Formation

Jeremiah vs. Augustine: What Mysticism Says About Goodness & Depravity

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I came to love you too late,
O Beauty, so long ago and immaculate.
I searched the wide earth’s reach and go.
But what, of that grace did I know?
I could not look into my proper heart or body,
Yet you were in me.
– St. Augustine

This quote from St. Augustine reflects a common sentiment among the Christian mystics, both past and current. Their writings speak frequently of a deep inner knowledge; of our innermost selves being the seat of the Spirit, the fountainhead of wisdom, the key to understanding who we are in the world.

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Jeremiah vs. Augustine?

Meanwhile, many in contemporary Evangelical culture better identify with Jeremiah 17:9: “The heart is deceitful above all things and desperately wicked. Who can know it?” Thus, a severe distrust arises of any internal wisdom.

The differences between these two views spark perpetual debate: at our core, are we basically good or basically evil?  If we’re good then sure – there’s no problem with looking to ourselves for wisdom, clarity, etc.

If the heart truly is “desperately wicked,” then by all means – do not trust yourself! While the mystics make a lifestyle out of deeper internal understanding and knowledge, the other camp insists that true holiness and knowledge of God can only be found outside ourselves.

What if these two positions aren’t mutually exclusive?

We are both basically good and basically evil. Our human heart, left to its own devices, may in fact be desperately wicked. But none of us are left to our own devices! We are all image-bearers of God, infused with God’s divine spark and called to develop and share that spark.

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I think contemporary Evangelical culture has a lot to learn from the contemplative style of the mystics, without giving up our quest for better understanding and relating to God. In fact, I think inner contemplation is crucial to this journey.

Why So Serious?

Christian mystics—those who seek the transformative presence of God through contemplation and experience—turn their focus inward because they believe so completely in God’s infusion of spirit. Inner contemplation then becomes the best way to do what we’re called to do as Christians.

Meanwhile, my life-long experience of Evangelical culture shows me a deep suspicion of this inward focus. Evangelicalism heavily emphasizes a personal relationship with God, but pursuing this relationship often includes an external focus. This can make it difficult to “be still and know that I am God” (Psalm 46:10). We in the Evangelical world know that stillness, peace, trust, and wisdom are important Christian virtues but we shy away from meditation, contemplation, self-care, and getting to know ourselves.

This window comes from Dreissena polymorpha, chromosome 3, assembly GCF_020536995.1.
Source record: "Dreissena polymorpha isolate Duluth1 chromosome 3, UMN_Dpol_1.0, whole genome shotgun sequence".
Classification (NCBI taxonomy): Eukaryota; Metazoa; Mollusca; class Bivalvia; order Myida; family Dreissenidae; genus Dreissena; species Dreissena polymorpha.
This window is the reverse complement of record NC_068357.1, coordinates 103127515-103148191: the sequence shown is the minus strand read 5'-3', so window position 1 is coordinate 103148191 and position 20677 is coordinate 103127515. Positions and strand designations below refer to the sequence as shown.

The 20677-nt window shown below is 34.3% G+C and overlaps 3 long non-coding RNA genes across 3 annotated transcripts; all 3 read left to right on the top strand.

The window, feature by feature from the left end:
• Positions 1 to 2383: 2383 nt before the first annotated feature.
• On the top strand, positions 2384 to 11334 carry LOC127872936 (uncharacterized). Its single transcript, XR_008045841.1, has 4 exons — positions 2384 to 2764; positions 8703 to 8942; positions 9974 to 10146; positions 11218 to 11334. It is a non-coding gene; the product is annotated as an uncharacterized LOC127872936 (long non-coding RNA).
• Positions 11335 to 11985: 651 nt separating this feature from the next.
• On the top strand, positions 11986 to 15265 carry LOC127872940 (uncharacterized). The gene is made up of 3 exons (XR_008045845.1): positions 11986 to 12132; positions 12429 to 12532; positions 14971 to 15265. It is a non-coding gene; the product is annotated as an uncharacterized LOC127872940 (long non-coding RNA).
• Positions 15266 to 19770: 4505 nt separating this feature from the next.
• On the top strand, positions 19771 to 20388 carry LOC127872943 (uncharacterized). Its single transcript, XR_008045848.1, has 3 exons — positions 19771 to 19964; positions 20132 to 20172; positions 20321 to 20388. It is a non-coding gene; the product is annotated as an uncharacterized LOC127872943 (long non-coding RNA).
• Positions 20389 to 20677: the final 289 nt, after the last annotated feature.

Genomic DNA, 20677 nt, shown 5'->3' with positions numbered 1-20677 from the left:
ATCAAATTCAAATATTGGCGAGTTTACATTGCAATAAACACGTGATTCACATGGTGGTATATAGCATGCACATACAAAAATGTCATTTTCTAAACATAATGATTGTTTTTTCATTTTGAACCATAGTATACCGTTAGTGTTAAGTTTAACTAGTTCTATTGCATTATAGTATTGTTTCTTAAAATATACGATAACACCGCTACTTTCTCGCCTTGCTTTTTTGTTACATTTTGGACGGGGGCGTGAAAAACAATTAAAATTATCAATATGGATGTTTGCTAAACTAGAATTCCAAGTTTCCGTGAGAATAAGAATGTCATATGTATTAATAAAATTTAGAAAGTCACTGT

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Perhaps this stems from a Puritan austerity; perhaps our distracted, fast-paced culture plays a role. Perhaps, in a segment of Christianity that heavily prioritizes scripture, we take passages like Jeremiah 17:9 and Proverbs 3:5 (“Trust in the Lord with all your heart, and do not lean on your own understanding”) to extreme conclusions. The Bible is clear that everything good – wisdom, peace, and all virtues – are gifts from God (James 1:17). But we need not expect that the divine/human relationship is a one-way street with us ever focusing our efforts on perfecting an external relationship because we are intrinsically wicked.

What evangelicalism gets right is that God does, also, exist outside of ourselves. God’s spirit infuses our world as well, thus we are not called to withdraw but to remain active in our corners of the world. As Christians, we are calling upon God to actively supplant any negative or selfish nature and replace it with more of God’s divinity – both in our personal, internal lives and in the lives and existence surrounding us.

Where Does Our Goodness Come From?

So are we basically good, or basically evil? Yes.

A theology of total goodness doesn’t tell the whole story. It doesn’t account for the sin and evil in the world. There is no denying that pain, suffering, wickedness are prevailing corruptions throughout creation. Conversely a theology of total depravity comes up short as well. Above, I referred to the “spark” of God’s divine nature that we all have within our being. This is God’s fingerprint upon humanity. This is the “basic goodness” intrinsic to each person. This is what we are turning toward when we look inward for what we need.

So we are not basically good in the sense that we – our own self-created egos – carry with us, independently, what we need. We are good in the sense that God is good, and has marked humanity with God’s image.

I invite you to explore the idea that we find God precisely when we look inward because God’s image is a part of our very being. Then take this growing divine self-knowledge and breathe its existence into the world around you!

 

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Resources:

A book of short poems and meditations from Christian mystics that I’ve found helpful:

For Lovers of God Everywhere: http://www.amazon.com/For-Lovers-God-Everywhere-Christian/dp/1401923879

For getting started with meditation, I use the app “HeadSpace” https://www.headspace.com/

A great podcast on meditation and mindfulness, a conversation with Tim Ferriss and Tara Brach: http://fourhourworkweek.com/2015/07/31/tara-brach/

 

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